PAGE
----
As already mentioned, a particular advantage of the system 10 is its ability to provide two different resolutions with the same optical system (1200 dpi and 2400 dpi in a preferred embodiment). This is accomplished by narrowing the modulation pulse width at 2400 dpi to half of the modulation pulse width at 1200 dpi, while doubling its repetition rate, which doubles the dot count along the subraster width from 40 to 80. Correspondingly, the motor speed of the scanner is doubled from 10,000 rpm to 20,000 rpm, which provides a full double-resolution dot array (data set) across the width dimension of the subraster. The modulation pulse width is narrowed by reducing the intensity of the beam. Since the dots are formed by a Gaussian focused beam contour, reducing the pulse duration by one half reduces the dot exposure (intensity) on the substrate, which, in turn, sufficiently reduces the dot width to facilitate the double-resolution engraving. The repetition rate of the modulation pulse width is changed via software control. Since the exposure (intensity) is reduced at the 2400 dpi resolution, the total energy remains the same as that at 1200 dpi resolution. Since the total energy is the same, the total engraving duration is the same. Thus, the system is capable of doubling its engraving resolution without increasing engraving time.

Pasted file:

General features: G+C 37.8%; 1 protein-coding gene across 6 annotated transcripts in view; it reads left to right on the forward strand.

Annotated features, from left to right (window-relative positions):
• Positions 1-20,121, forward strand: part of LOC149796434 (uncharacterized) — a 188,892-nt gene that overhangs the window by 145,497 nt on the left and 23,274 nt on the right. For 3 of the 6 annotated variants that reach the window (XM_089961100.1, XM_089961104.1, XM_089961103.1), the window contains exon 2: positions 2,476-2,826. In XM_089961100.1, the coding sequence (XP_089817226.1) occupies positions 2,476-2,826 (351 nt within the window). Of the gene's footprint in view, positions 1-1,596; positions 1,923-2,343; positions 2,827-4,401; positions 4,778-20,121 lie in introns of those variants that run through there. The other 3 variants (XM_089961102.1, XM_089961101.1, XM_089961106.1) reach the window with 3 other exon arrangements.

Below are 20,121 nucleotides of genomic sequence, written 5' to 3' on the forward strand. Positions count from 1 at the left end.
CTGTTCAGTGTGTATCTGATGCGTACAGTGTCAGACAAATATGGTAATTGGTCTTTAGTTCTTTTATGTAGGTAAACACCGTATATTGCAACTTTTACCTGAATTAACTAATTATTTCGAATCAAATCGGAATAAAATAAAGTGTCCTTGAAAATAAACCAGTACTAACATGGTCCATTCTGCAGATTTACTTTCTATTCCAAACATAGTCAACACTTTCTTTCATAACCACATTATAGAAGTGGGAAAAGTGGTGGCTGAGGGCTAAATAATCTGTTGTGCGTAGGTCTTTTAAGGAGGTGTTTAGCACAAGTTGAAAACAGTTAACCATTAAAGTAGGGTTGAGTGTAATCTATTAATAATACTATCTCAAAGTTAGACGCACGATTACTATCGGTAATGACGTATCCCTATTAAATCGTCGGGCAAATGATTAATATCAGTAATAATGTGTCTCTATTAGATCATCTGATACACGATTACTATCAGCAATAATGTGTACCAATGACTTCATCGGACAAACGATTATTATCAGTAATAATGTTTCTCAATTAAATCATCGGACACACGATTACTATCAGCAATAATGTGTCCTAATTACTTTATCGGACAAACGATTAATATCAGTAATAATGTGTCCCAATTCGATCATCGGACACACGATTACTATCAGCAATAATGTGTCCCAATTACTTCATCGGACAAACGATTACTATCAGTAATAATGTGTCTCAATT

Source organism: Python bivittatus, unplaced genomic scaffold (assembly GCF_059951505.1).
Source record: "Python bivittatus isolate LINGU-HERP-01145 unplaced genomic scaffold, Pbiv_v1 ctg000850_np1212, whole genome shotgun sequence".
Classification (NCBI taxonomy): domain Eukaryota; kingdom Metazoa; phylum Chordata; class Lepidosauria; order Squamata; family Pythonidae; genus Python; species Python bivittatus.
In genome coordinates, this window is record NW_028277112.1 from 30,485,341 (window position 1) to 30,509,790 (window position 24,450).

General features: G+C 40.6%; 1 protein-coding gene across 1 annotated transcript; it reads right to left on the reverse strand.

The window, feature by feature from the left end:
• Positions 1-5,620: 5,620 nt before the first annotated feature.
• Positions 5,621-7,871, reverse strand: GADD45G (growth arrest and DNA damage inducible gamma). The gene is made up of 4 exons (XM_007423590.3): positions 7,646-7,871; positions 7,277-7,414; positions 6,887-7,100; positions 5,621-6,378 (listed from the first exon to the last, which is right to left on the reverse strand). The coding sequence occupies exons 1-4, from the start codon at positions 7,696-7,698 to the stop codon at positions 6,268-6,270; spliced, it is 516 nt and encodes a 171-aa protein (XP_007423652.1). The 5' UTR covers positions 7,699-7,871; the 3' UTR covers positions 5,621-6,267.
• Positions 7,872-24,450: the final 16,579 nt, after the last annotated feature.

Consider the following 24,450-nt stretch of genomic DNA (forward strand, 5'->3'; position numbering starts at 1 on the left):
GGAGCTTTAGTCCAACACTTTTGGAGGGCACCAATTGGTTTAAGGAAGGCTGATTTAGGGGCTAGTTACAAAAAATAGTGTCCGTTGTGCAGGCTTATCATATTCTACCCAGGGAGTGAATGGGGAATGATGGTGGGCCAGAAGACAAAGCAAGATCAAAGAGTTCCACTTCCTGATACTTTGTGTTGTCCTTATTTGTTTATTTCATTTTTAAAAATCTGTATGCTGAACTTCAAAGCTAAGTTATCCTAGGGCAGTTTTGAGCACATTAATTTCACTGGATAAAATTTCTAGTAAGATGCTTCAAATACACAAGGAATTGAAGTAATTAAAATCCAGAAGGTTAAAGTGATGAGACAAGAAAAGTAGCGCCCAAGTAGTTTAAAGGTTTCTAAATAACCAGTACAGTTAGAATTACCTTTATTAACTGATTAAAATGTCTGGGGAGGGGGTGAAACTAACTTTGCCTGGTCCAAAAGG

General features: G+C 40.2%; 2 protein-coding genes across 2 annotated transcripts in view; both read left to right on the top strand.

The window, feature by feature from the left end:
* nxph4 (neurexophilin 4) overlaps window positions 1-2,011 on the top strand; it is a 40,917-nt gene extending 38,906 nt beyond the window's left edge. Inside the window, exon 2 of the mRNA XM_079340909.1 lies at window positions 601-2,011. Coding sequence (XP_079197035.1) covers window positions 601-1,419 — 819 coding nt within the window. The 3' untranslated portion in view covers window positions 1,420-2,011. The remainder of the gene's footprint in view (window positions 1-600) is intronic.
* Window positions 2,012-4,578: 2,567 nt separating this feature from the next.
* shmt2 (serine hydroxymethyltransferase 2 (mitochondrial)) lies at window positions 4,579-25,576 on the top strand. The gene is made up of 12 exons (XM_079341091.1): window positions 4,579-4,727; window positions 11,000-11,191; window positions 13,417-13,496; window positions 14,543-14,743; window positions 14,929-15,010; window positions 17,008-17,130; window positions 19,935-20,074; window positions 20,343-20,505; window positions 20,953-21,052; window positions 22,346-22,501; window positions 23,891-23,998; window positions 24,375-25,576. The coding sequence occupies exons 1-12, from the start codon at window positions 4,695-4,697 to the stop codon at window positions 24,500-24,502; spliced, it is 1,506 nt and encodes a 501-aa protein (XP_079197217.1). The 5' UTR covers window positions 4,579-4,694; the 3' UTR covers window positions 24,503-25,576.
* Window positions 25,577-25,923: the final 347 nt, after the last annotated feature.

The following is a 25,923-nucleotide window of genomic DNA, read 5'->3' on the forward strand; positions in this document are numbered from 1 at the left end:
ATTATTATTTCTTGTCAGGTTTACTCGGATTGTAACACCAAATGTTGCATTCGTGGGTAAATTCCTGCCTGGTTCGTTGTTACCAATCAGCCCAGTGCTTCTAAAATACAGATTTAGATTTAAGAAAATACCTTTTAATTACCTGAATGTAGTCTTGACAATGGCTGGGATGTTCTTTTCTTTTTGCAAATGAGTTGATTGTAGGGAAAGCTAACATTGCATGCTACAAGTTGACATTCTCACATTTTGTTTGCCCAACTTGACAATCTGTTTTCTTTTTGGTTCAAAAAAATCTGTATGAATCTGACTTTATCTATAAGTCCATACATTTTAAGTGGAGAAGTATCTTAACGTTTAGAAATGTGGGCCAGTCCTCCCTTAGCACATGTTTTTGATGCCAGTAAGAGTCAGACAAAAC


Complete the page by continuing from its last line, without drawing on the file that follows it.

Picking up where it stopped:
From the foregoing description, it is apparent that changing the resolution of the system is rapidly accomplished without the need for critical mechanical changes, such as changing the objective lens to focus to a smaller dot size, which can be very costly. Furthermore, two different resolutions can be engraved with the same optical system, which creates the same subraster format to cover the same total area during the same total time, and the same laser providing the same optical power.
As yet another aspect of the present invention, it has been found that the use of a thermoset plastic material as the substrate substantially eliminates unwanted slag formation around the engraved points of the substrate. The thermoset plastic material substantially vaporizes in response to the impinging laser beam that engraves points of the substrate, thereby substantially eliminating the formation of the slag material. Desirable results have been achieved by including a mineral filler with the thermoset material. Preferably, the mineral filler has a grain size smaller than a smallest feature of the engraved portions of the substrate. Preferably, the grain size is in the range of about 3 to 5 microns. However, the grain size can be varied to match a particular resolution. The filler adds strength to the substrate material, thereby maintaining the accuracy and detail of the engraved portions of the substrate. In a preferred embodiment, silica is utilized as a filler for the thermoset material. Additionally, a flame retardant can be included to minimize flame and smoke formation from the impinging laser beam.